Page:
Hong Kong’s home market will face headwinds after banks in the city raised mortgage lending rates for the first time in 12 years.
HSBC was the first commercial bank to raise its prime rate in Hong Kong by 12.5 basis points to 5.125%, following a quarter-point rate hike by the US Federal Reserve overnight.
The move signaled an end to more than a decade of cheap money because Hong Kong has not seen an interest rate rise since March 2006.
The low-interest-rate environment and “hot money” coming out of China have been key forces behind a surging property market since 2008, which made Hong Kong one of the world’s most expensive cities for real estate.
“This will put an end to an era of extremely cheap lending and is set to bring volatility to the investment and property markets. It would be unrealistic to expect property prices to only go up,” Hong Kong Monetary Authority chief executive Norman Chan said in a media briefing on Thursday morning.
Financial Secretary Paul Chan said higher rates could pose a high risk to Hong Kong’s asset market.
“I urge investors to be extra cautious in their property investments, because of the higher interest rate burden, the uncertainties brought on by the US-China trade conflict, and external uncertainties related to the emerging markets,” Chan said.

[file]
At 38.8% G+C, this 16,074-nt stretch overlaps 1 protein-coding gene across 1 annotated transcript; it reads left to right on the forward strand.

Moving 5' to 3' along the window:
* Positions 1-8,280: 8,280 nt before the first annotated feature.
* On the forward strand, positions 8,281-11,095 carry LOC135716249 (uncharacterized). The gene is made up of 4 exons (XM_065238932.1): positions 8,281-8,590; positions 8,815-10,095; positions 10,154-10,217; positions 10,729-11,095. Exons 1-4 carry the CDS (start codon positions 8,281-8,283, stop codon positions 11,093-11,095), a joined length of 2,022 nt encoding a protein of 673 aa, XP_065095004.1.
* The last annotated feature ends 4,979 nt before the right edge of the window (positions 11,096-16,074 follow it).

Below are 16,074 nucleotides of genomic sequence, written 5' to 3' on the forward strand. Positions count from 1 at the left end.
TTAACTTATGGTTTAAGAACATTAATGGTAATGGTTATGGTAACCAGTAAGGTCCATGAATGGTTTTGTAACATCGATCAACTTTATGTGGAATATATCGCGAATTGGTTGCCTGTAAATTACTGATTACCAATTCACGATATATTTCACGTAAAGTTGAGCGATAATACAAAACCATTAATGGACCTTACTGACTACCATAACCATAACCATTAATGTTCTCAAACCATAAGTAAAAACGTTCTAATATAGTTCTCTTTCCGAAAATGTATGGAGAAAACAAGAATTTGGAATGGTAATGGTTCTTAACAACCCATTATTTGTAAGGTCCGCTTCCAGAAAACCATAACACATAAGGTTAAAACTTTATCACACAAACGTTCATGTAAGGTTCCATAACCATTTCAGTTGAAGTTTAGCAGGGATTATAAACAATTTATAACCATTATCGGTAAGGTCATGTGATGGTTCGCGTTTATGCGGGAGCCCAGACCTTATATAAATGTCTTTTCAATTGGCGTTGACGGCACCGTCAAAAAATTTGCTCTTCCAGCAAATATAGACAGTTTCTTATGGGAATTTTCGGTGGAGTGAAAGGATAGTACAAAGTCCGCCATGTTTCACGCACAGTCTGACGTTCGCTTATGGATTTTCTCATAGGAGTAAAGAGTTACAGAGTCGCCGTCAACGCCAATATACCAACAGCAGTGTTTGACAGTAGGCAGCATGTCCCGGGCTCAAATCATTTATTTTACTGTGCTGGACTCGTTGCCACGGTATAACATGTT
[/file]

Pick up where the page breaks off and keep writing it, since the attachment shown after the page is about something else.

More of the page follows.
In Hong Kong, many people either tied their mortgage loans to the prime rate or the Hong Kong interbank offered rate (Hibor).
The one-month Hibor, a measure of how much banks charge each other for short-term loans, added 6 basis points to 2.27%, the highest level since 2008.
As the cost of mortgages rises, it is doubtful whether the residential property will continue their seven-year rally.
The secondary market rose 16% in the last 16 months, according to Centlaine Property Agency. However, media reports said home sellers had cut their asking prices over the last few weeks, as they have become more risk-averse given the rising interest rate cycle.
Some analysts expect a 5% decline in Hong Kong’s home prices in the fourth quarter of this year.
For those homebuyers looking for a price correction, welcome to the interest rate up-cycle.
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